Episode 29 – Mind Train

Mind Train aka Wild Gems II picks up where the first Wild Gems left off, taking us further down the stoney path through a vibrant and concerted wilderness of psych, exotica and eclectic international rock records.

Stream it here or listen on iTunes.

Tracklist:

Budapest Radio Orchestra – The Lights of Hong Kong
Yoko Ono – Mindtrain
Erkin Koray – Sir
Bharat Karki & Party – Calcutta Calcutta
Fred Weinberg – Aum Mau Mau
Dick Hyman – Topless Dancers of Corfu
Bo Dollis & The Wild Mangolias – Handa Wanda
Bernard Gérard – Crocodile Porte-Clé
Stereolab – Iron Man
Ersen – Gafil Gezme Saskin
Cem Karaca & Apaslar – Gilgamis
Pierre Henry – Jericho Jerk
John Hill – Io
Morgan Delt – Barbarian Kings
Selda – Yaylalar
Kalyanji-Anandji – Bansarai Babu Beats
The Piranha Sounds – La Turbie Pirhanienne
Raymond Guiot – Primitive Spirit
Ananda Shankar – Dancing Drums
Zafer Dilek – Tokat Sarması
Los Diablos Rojos – El Guapo
Banda Eletrica – Soy Loco por ti America
Yma Sumac – Gallito Ciego (One-Eyed Rooster)
Los Henry’s – Cumbia del Amor
Abelardo Carbono – Guana Tangula

Episode 28 – Thai Town

Our cousin and good friend Matthew arrived from Thailand last year with a stack of vintage Luk Thang 45s in relatively worn condition, being decades old and stored only in paper sleeves. While he couldn’t read the labels in Thailand’s stores, he did pick the 45s that seemed to uncannily stand out from the others, and managed turning up some solid hidden gems via whatever musical antenna Matthew was gifted by Pan, god of wine and music.

So I digitized the whole set and tried to provide a fair rendering of each disc while avoiding the harsher surface noise, clicks, and scratches from the vinyl. Then, I was able to curate the best hour or so of material into this mix.

Information about some of these Luk Thang picks is available online, but many remain mysterious. My partially reconstructed tracklist shows tunes by Sangsuree Rungroj, Sayan Sanya, Winai Bundarak, and Chaloemphon Hit Donchai, but we know up to ten other unknown artists are featured. Who, for instance, is behind the cover of Serge Gainsbourg’s “J’taime Moi Non Plus”?

Whatever the answer, you can enjoy the retro vibes of Thai Town below — the first of four new episodes to be released over upcoming weeks tracing some exciting strains of sound among many international musics.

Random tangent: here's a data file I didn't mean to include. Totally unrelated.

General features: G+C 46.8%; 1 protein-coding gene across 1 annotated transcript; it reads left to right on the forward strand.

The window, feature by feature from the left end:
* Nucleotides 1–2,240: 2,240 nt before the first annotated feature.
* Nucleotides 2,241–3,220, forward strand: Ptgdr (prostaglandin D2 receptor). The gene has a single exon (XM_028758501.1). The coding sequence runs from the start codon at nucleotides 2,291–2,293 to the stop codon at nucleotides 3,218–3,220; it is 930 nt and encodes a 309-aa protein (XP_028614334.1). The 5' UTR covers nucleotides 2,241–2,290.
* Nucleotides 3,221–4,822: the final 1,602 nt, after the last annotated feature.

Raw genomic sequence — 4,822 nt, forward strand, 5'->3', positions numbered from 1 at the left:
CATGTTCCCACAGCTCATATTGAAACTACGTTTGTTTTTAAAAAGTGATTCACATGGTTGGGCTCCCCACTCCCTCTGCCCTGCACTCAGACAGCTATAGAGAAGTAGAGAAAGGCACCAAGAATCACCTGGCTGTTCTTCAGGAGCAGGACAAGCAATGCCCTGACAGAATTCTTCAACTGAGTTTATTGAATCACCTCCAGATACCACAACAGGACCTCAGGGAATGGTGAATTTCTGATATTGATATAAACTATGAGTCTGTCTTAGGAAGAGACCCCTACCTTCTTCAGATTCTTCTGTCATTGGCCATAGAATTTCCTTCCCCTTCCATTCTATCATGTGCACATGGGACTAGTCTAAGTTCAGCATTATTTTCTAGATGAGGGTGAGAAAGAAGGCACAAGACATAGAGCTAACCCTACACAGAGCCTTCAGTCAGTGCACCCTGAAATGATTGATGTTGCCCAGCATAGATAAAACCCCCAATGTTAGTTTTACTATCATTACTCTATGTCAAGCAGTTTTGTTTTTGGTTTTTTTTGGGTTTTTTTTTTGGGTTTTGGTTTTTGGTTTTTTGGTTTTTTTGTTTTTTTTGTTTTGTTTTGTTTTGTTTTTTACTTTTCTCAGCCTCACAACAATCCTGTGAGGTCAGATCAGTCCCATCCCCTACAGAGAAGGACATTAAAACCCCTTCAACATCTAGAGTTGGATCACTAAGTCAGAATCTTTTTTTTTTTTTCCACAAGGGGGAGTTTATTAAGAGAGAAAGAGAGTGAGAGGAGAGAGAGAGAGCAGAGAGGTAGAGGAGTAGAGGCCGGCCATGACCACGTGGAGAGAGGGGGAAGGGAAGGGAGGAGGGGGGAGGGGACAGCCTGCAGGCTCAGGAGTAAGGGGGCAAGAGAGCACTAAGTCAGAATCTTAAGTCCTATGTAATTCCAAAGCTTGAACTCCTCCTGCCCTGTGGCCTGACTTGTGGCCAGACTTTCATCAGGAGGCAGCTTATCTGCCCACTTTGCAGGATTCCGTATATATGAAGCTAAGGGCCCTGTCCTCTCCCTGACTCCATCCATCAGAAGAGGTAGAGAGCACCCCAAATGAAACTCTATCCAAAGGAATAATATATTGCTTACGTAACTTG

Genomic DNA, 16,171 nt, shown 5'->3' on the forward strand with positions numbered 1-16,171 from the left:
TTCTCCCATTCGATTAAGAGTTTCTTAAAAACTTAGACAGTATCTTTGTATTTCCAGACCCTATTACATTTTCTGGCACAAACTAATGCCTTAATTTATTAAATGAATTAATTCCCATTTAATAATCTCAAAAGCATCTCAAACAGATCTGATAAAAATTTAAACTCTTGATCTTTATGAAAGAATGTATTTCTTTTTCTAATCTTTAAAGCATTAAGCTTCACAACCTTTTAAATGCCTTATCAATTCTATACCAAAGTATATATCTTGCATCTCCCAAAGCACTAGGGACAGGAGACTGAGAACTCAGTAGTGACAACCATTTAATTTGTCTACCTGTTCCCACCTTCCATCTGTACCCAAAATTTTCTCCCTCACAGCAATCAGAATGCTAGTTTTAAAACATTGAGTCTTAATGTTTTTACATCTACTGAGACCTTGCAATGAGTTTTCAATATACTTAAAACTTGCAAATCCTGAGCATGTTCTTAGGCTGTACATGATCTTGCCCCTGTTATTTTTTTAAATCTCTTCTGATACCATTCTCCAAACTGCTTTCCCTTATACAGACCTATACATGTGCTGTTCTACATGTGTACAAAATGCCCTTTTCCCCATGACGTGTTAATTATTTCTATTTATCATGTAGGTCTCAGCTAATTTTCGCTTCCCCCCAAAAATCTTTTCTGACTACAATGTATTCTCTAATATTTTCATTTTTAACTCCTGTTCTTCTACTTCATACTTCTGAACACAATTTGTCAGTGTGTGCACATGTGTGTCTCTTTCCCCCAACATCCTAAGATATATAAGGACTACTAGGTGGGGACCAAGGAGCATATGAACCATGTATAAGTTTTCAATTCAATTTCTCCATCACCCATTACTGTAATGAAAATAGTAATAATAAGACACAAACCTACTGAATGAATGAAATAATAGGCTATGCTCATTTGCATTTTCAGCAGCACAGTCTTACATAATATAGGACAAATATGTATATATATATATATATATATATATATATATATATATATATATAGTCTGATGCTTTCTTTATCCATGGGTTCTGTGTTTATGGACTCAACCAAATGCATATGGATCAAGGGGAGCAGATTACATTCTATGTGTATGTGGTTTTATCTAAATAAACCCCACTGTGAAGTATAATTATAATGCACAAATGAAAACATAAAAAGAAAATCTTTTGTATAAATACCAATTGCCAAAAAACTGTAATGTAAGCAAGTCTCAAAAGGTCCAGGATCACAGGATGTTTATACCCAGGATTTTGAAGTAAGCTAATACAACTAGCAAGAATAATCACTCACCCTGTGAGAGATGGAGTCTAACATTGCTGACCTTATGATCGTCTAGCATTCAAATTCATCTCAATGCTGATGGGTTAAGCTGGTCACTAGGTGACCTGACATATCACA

Stream it here or listen on iTunes.

Partial tracklist:

แสงสุรีย์ รุ่งโรจน์ (Sangsuree Rungroj) – เหมาหมด (Mixed)
สายัณห์ สัญญา (Sayan Sanya) – Unknown
สายัณห์ สัญญา (Sayan Sanya) – อดีตรักสาวเดิมบาง (Some Old Love)
สายัณห์ สัญญา (Sayan Sanya) – อย่าหลงข่าวลือ (Do Not Fall For The Rumor)
สายัณห์ สัญญา (Sayan Sanya) – คนชายแดน (Borderman)
Unknown Artist – ฉันรักฉันไม่มาก (J’taime Moi Non Plus)
เฉลิมพล ฮิตโดนใจ (Chaloemphon Hit Donchai) – วันเข้าพรรษา (Past Love Buddhist Lent Day, or Past Love Rainy Season)
เฉลิมพล ฮิตโดนใจ (Chaloemphon Hit Donchai) – วอนแม่หมั้นสาว (Won Mae Engagement Girl)
วินัย พันธุรักษ์ (Winai Bandurak) – บัวตอง (Mexican Sunflower)

Episode 19 – Trattoria Tastes

Keigo Oyamada’s vibrant Trattoria Records, a Polystar-owned imprint that lasted from 1991 to 2002, stood out among the core labels of Tokyo’s Shibuya-kei scene. It also provided a home to Oyamada’s brilliant Cornelius project, in which counterpoint, syncopation and sampling invaded — nay, parasitized — the sunny alt-rock sound of the ‘90s. If Cornelius could encapsulate Shibuya-kei’s eclectic, hyper-pastiche type of retro-chic and its flair for experimentalism on a single record, Trattoria reflected a broader vision where sounds like baroque pop, noise rock, psych, shoe-gaze, trip-hop, lounge and J-pop soccer anthems would all live on one roster.

Trattoria accomplished a lot before going defunct after the release of Point, which many consider the creative peak of Cornelius (Oyamada’s stayed busy since, but little compares to his creative arc from 69/96 to Point). First, Trattoria was an Eastern hub for Western groups, being the first to re-issue ‘60s artists like The Free Design, The Millennium, Bill Wyman and Margo Guryan. It also distributed The Apples in Stereo, Louise Philippe and many other American and European groups, engaging with Shibuya-kei’s thirst for everything Western.

As well as putting out Cornelius records, the label released many of Oyamada’s best productions and collaborations with artists like Kahimi Karie, OOIOO, Pizzicato Five’s Yasuharu Konishi and Takako Minekawa (his wife at the time). His influence didn’t end with studio credits, either: many of the best releases by Salon Music, Hideki Kaji and Indian Rope on Trattoria bear the mark of Oyamada’s Beck-like, Gainsbourg-esque, Stereolab-ish eclecticism.